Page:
content fears & trolls
Debbie Ekins

Debbie Ekins

How to overcome the fear of people trolling your business blog

When I first saw the notification I got that little dopamine hit 🎯 You know the one!

Then…I saw when it said and that euphoria was quickly replaced by an altogether different bunch of feelings and thoughts….

“Who does he think he is, this is my video”

“Omg, is everyone going to think this guy is right and I’m wrong”

“What if I AM wrong, I should double check”

“I shouldn’t let this bother me, it’s a faceless man on the internet”

“Why is this bothering me so much, let it go…”

That’s just a little insight into my overactive brain in the seconds following notification of a negative comment on content that I’ve created.

In this instance, it was a comment left on a now client’s video about swimming pools by an “industry peer” (I had made the video a few years ago when I was an employee of theirs).

I won’t bore you with the entire comment. It was pretty long, technical and aggressive. But the gist of it was:

“You are wrong, I am right, here is why you need to correct your video…”

I’d love to say that comments like this don’t bother me, but…they do! 

However, it definitely used to be a bigger problem for me. I’d go as far as to say that it used to deter me from creating content.

And from speaking to people the fear of getting trolled is something that stops people from creating content or blogs. 

There is a very real possibility that at some point you will get disagreement on your content, from customers or those within your peer network. Some of those comments may spark a conversation, while others might be aggressive and trolling. 

So, in this blog, I thought I’d look at how to overcome the fear of these comments, and why in the context of creating content a couple of negative comments shouldn’t stop you from helping your potential customers make the best possible choices.

Why would you be worried about people disagreeing with you on the internet?

Em….It’s 2021 (end of section)

No, but really. It’s potentially the most partisan, argumentative the internet has ever been. You could write about the most harmless, unambiguous of subjects and still get backlash. 

For example:

“The sky is blue”

A pretty unanimously agreed upon statement right?

Wrong! Do not pass go, do not collect £200. 

What about when it’s cloudy and the sky is grey (like it is 90% of the time in Glasgow)?

Or during a sunset – when the sky is yellow and purple and red and orange?

What about when it’s night-time and the sky is dark?

Or, what if the colour blue doesn’t really exist and it’s a manifestation created by our alien overlords (genuine theory btw).

It’s the lovely whatabout-ery 

My point is, this is 2021 on the internet. 

You will always have someone who disagrees with you and thinks it their public duty to loudly inform everyone of all the ways in which you are wrong. Just take a quick look at FB comments on ANYTHING for proof.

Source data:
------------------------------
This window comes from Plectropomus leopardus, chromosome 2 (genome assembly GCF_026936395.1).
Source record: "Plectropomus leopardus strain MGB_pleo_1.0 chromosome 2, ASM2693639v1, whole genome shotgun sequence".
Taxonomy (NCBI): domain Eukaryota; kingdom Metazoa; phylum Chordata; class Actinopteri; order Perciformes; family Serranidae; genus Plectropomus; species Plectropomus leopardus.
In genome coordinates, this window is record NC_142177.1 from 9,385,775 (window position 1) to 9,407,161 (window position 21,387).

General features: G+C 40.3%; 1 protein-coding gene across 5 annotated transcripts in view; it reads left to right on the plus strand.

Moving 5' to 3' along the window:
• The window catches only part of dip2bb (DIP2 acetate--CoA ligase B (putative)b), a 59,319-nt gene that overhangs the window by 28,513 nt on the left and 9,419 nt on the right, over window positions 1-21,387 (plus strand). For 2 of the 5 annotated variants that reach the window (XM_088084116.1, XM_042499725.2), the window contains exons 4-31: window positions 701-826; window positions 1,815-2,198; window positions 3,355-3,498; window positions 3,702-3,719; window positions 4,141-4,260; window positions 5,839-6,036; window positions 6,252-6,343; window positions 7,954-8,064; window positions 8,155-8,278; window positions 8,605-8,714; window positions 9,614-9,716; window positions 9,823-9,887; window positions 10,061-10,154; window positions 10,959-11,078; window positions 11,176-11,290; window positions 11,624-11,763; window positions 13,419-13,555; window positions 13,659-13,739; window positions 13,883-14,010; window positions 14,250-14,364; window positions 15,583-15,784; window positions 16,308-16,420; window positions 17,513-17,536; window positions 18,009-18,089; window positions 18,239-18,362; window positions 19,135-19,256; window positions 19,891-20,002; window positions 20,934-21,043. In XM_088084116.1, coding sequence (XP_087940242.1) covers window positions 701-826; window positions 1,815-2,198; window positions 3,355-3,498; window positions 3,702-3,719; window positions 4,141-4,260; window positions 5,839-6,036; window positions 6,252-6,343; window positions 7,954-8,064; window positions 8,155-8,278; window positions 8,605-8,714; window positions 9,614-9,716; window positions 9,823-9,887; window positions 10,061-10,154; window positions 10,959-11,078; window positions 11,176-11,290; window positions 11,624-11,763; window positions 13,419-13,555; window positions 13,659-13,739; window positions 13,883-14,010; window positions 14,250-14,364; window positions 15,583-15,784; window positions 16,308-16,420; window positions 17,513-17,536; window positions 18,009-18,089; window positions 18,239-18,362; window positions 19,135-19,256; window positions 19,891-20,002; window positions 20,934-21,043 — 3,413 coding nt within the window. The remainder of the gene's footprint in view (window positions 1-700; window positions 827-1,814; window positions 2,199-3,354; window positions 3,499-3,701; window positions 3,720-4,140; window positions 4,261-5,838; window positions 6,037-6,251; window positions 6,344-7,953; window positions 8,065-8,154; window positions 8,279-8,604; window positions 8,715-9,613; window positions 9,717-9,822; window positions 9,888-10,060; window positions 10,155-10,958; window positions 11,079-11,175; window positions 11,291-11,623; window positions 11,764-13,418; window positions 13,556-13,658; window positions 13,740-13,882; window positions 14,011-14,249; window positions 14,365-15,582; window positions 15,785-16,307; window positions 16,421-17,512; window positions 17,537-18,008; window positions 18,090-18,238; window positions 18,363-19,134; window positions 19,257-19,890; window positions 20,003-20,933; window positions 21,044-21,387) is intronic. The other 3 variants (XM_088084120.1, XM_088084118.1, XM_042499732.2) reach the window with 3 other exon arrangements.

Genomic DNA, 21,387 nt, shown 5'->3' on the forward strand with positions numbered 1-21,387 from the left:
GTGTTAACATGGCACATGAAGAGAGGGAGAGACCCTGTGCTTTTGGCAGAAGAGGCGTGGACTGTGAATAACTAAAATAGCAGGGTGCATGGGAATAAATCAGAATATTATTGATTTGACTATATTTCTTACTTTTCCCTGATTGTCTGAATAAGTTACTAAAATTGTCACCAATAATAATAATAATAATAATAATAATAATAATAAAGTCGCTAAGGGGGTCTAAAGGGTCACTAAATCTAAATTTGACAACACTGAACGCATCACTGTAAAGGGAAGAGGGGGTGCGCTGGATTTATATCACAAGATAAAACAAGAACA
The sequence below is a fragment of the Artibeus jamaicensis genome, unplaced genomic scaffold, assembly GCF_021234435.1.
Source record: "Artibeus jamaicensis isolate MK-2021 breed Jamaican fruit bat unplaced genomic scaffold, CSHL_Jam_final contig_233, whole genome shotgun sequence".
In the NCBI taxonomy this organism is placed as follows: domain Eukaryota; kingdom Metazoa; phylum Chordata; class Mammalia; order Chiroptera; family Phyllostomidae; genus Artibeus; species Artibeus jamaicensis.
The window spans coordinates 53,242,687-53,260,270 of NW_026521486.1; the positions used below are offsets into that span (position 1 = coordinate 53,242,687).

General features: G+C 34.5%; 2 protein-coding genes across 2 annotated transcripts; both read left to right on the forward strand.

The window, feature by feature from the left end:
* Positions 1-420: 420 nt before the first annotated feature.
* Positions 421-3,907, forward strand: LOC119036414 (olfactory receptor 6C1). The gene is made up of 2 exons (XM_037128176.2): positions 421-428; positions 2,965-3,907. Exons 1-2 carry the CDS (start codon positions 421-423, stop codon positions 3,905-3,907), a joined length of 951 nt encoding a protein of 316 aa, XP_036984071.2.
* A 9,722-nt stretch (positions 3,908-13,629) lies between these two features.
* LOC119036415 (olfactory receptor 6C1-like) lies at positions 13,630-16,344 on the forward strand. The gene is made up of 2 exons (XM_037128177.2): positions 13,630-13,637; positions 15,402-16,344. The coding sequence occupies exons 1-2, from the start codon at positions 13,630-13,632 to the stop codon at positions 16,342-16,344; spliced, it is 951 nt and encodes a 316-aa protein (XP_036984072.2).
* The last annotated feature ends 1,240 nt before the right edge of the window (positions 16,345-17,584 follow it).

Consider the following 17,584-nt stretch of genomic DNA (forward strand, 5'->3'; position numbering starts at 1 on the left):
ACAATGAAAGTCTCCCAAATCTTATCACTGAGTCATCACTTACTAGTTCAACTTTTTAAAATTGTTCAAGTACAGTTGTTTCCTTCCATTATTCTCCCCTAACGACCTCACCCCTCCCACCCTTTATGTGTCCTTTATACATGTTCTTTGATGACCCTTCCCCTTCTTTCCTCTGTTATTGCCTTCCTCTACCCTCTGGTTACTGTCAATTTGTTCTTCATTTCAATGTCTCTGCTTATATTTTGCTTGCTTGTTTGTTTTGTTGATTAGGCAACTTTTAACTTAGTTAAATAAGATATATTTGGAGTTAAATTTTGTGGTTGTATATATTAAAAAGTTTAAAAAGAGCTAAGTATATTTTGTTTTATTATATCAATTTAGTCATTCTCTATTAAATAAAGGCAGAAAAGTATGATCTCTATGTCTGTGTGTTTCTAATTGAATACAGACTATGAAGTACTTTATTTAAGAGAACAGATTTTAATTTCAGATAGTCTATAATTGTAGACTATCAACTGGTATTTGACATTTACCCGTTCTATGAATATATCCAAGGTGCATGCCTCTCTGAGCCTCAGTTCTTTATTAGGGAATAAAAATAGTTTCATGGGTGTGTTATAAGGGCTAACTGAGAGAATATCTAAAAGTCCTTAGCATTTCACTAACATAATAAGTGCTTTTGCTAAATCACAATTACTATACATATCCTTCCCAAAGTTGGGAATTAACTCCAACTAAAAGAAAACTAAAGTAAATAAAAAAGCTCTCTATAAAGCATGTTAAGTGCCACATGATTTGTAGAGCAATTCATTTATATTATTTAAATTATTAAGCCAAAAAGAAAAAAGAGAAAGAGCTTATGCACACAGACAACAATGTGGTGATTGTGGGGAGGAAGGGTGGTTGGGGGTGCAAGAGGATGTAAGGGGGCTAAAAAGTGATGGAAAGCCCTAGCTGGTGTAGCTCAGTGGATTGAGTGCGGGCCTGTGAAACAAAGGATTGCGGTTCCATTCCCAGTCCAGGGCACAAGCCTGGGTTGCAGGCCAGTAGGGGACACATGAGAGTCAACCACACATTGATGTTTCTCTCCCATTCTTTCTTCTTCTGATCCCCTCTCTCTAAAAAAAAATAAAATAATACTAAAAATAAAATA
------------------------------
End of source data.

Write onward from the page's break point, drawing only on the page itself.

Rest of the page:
So, if that’s the case anyway, why not make sure that you are delivering the very best, valuable content possible to your customers and potential customers? Rather than worrying about the odd troll or jealous peer disagreeing with you…

Easier said that done I know. But here are some ways to overcome the fear of being trolled…

How to deal with online confrontation on your business content…

So, how do you deal with, and overcome the fear of online confrontation on your business blog?

There are a couple of steps that I think that you can take. 

  1. Accept that people will troll/disagree with you…
  2. Distinguish between trolls and people who are trying to engage/converse with you
  3. Respond publicly (where appropriate) and increase trust
  4. There is usually more than one correct answer…
  5. Create content to deal with it

1. Accept that people will troll/disagree with you…

The first (and potentially most important) thing to note is that it probably will happen 🤷 

It sucks!

I would love to tell you to just hit publish – no one will ever disagree with you.

But that would be a lie.

The truth is that most people who are consistently creating content have had to contend with people trolling or disagreeing with them at some point. The very act of creating content will inevitably attract people – and not all those people are going to agree with you 100% of the time.

So make peace with it now, before hitting publish. That way, if it happens you are ready, if it doesn’t you’re laughing.

2. Distinguish between trolls and people who are respectfully disagreeing with you…

Not everyone who disagrees with you will be a troll. 

It’s important to distinguish between those who are respectfully disagreeing and generating conversation, and those who are out to criticise or belittle you. 

Most of the time, people publicly disagreeing with you online are not doing it to be a troll or nasty. They genuinely have a different opinion and wish to share or discuss it. 

It can still be annoying, especially if they don’t communicate it properly as it’s easy to come across harsher online than in person. 

But, take the personal reaction out of it, and try to decipher between genuine nasty trolls and those who are just trying to discuss, or even show off a little.

And remember, conversation online is great for engagement. 

In fact, if you are posting something on social media it’s what you want. So much so, that some people create specific strategies around creating controversial content that people will react to. 

While it would be great to get one hundred comments just saying: “OMG, yes you are amazing” on absolutely everything you publish. It’s also a pretty unrealistic expectation to set. So don’t be afraid of people who disagree with you. And be prepared to engage back with them in a respectful and constructive manner.

3. Respond publicly (where appropriate) to build trust…

How you respond will depend on whether they are being polite or trolling.

If someone has disagreed with you (politely), then responding and explaining your position, or continuing conversation can not only build trust, but can help frame you as a leader in your industry. 

Remember it’s your content. Everyone has the right to comment on it, but you ultimately control the conversation as it’s your work they are responding to.